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Gar­lic is a rock-star in­gre­di­ent in most cuisines; its ef­fect rang­ing from punchy and keen to but­tery sweet de­pend­ing on how you cook it. Try it crisp and caramelised with broc­coli pasta, or as a mel­low con­fit in a potato frit­tata

The Guardian - Cook - - THE MODERN COOK - Anna Jones

Gar­lic is a good friend in the kitchen. It crosses con­ti­nents like few other in­gre­di­ents. When I was grow­ing up, a guy we imag­i­na­tively named the Onion Man used to come to our door sell­ing al­li­ums from Brit­tany (I’ve since learned these onion sellers are known as Onion John­nies). He rode a bike, and the han­dle­bars were heavy with plaits of pur­ple gar­lic, rose-pink onions and shal­lots. The fresh­ness of his wares was un­matched. Some years ago, his bike stopped wheel­ing the streets where I grew up. But to our de­light a few months ago he made a reap­pear­ance: his name is Pas­cal and six strings of gar­lic bulbs now hang in my kitchen.

I han­dle gar­lic with a bit of care. It is very rare that I use it raw and if I do it will be just a sniff of it, as I find the flavour shouts down ev­ery­thing else. But I love the but­tery sweet­ness you get when you cook with gar­lic: roast­ing the cloves whole, mak­ing a gen­tle con­fit, or quick-fry­ing slices in a lit­tle oil. Each method brings out notes that are suited to dif­fer­ent dishes. The trick is to find the sweet spot, when the edges catch and it be­gins to brown and caramelise, be­com­ing pleas­ingly chewy. Leave it any longer, and it be­gins to char and it will take on a burnt flavour that over­whelms ev­ery­thing.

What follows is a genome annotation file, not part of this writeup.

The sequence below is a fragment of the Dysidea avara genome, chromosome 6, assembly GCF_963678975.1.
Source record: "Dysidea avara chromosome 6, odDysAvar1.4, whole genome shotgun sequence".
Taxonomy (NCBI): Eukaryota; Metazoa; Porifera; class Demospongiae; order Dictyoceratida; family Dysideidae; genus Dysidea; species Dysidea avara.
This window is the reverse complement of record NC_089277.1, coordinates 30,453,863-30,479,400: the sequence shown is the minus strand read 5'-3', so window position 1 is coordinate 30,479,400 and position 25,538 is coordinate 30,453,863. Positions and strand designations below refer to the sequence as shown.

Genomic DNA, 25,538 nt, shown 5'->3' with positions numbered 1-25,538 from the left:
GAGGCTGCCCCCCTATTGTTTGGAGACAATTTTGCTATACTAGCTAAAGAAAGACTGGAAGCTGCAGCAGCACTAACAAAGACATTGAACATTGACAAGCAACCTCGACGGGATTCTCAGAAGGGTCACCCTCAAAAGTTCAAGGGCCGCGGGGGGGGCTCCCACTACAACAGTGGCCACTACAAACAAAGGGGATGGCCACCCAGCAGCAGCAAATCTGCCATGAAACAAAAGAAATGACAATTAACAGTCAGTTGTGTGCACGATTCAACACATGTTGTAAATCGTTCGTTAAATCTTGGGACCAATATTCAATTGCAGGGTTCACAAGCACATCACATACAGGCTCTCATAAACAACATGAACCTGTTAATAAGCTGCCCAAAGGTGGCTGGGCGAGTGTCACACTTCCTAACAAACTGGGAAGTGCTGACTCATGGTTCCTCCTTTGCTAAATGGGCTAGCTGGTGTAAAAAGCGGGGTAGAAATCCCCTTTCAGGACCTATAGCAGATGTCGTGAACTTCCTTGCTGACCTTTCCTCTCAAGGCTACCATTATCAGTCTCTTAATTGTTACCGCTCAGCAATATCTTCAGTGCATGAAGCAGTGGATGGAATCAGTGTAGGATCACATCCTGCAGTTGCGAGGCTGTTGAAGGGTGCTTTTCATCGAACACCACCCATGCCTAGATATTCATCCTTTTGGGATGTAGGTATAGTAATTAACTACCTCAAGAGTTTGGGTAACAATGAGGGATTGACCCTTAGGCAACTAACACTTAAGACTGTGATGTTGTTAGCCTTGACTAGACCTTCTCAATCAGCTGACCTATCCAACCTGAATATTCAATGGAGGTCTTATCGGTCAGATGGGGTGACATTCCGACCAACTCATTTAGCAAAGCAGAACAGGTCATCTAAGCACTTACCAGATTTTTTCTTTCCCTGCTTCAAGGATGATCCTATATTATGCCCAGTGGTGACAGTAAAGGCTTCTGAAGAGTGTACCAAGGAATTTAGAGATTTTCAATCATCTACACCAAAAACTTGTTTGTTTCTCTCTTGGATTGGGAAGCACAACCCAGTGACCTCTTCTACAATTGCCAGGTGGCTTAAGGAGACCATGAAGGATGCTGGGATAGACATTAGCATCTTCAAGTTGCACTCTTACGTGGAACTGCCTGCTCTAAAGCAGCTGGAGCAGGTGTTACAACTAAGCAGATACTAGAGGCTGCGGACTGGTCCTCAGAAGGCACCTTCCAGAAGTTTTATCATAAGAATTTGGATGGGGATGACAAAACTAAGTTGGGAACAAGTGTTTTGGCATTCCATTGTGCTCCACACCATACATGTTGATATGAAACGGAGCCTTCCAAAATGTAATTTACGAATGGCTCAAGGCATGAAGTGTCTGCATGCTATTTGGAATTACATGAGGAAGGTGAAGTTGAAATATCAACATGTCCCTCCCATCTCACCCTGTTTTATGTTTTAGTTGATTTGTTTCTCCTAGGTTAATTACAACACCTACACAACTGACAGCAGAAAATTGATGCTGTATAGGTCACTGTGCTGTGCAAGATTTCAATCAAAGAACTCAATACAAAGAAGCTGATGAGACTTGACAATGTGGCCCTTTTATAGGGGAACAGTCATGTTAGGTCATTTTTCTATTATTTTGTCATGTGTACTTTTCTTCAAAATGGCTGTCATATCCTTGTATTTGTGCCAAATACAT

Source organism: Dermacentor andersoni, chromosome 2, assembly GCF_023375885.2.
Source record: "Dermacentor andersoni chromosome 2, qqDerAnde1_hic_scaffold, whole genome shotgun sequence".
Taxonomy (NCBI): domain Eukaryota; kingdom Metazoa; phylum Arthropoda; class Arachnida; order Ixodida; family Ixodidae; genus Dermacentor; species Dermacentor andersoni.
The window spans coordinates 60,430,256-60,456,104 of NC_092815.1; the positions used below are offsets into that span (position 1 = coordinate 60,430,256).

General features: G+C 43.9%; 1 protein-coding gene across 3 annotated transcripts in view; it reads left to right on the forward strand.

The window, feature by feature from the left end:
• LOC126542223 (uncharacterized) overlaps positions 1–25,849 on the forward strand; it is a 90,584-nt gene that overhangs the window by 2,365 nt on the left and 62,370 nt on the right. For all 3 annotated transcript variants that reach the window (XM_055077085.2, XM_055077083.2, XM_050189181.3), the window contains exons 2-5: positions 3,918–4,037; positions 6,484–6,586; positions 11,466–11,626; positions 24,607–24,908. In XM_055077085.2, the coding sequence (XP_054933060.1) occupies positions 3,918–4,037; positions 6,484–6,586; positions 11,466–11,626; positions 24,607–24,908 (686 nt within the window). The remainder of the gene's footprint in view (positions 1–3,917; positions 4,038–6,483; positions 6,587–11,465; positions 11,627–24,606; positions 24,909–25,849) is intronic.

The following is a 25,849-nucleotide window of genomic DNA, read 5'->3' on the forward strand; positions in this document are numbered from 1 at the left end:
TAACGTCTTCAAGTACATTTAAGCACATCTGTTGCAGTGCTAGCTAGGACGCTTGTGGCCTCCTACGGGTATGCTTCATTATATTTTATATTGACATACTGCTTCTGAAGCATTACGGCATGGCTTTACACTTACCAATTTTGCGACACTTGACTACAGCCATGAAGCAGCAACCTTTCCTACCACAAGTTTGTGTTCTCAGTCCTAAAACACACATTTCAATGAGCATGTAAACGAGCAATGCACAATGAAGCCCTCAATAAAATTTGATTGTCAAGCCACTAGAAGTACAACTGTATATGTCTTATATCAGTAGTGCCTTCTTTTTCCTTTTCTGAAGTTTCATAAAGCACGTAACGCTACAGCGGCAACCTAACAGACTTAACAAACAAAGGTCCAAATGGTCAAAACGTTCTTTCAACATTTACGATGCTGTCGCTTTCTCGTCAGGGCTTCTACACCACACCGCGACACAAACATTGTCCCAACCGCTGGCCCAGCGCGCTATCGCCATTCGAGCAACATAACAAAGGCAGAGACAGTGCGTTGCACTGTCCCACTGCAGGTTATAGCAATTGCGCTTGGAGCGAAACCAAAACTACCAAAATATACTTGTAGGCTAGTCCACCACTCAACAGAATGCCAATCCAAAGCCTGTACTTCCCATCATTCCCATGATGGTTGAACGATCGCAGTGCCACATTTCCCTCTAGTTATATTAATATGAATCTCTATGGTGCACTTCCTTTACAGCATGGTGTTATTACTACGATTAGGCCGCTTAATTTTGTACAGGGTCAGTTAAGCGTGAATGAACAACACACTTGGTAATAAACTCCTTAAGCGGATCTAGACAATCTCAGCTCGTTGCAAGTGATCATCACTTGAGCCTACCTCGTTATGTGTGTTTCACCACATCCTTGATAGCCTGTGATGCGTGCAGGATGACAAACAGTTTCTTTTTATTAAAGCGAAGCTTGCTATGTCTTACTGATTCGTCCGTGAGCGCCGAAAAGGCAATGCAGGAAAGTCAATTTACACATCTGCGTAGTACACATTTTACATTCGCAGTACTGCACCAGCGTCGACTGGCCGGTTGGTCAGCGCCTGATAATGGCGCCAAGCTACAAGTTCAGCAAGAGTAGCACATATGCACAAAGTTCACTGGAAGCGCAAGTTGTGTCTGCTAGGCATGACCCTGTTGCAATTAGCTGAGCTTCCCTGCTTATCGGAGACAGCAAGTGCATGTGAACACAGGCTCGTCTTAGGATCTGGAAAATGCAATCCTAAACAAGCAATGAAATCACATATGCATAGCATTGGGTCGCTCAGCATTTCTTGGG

Gar­lic isn’t just the straight-up, white-pa­pery-wrapped bulbs. There is black gar­lic, rich and sweet with mo­lasses; the enor­mous cloves of ele­phant gar­lic; sub­tle smoked gar­lic; fresh and pun­gent wet gar­lic; pretty

pink gar­lic; and, right now, wild gar­lic. The long, pointed leaves of the lat­ter are fill­ing lanes, parks and hedgerows, as well as green­gro­cers. If you have some on hand you could suc­cess­fully use them in the recipes be­low.

Crispy gar­lic, broc­coli and blood or­ange pap­pardelle

This is a pretty sim­ple but im­pres­sive pasta with a pretty, pink-tinged sauce, mak­ing the most of the last of the blood or­anges. If you can’t get any, a stan­dard or­ange would work too, as would a lemon – although per­haps you would only need half the juice. I use wholewheat pap­pardelle here as I like it next to the broc­coli and or­ange, but any wide noo­dle pasta will do.

Serves 4

4 gar­lic cloves, peeled and thinly sliced 2 tbsp olive oil 400g pur­ple sprout­ing broc­coli 150g creme fraiche Zest and juice of 1 blood or­ange Salt and pep­per 500g pap­pardelle A lit­tle parme­san for grat­ing (I use a veg­e­tar­ian one)

1 First fry your gar­lic. Line a plate with some kitchen pa­per. Heat the olive oil in a fry­ing pan, then add the gar­lic and cook un­til the edges be­gin to brown and crisp. When done, scoop out the crisp gar­lic with a slot­ted spoon and drain on kitchen pa­per, keep­ing the left­over oil for later.

2 Next trim your broc­coli, nick­ing off any dry ends and chop­ping any larger pieces in half down the

The trick is to find the sweet spot, when the edges catch and it be­gins to caramelise, be­com­ing pleas­ingly chewy

mid­dle so they are all the same size.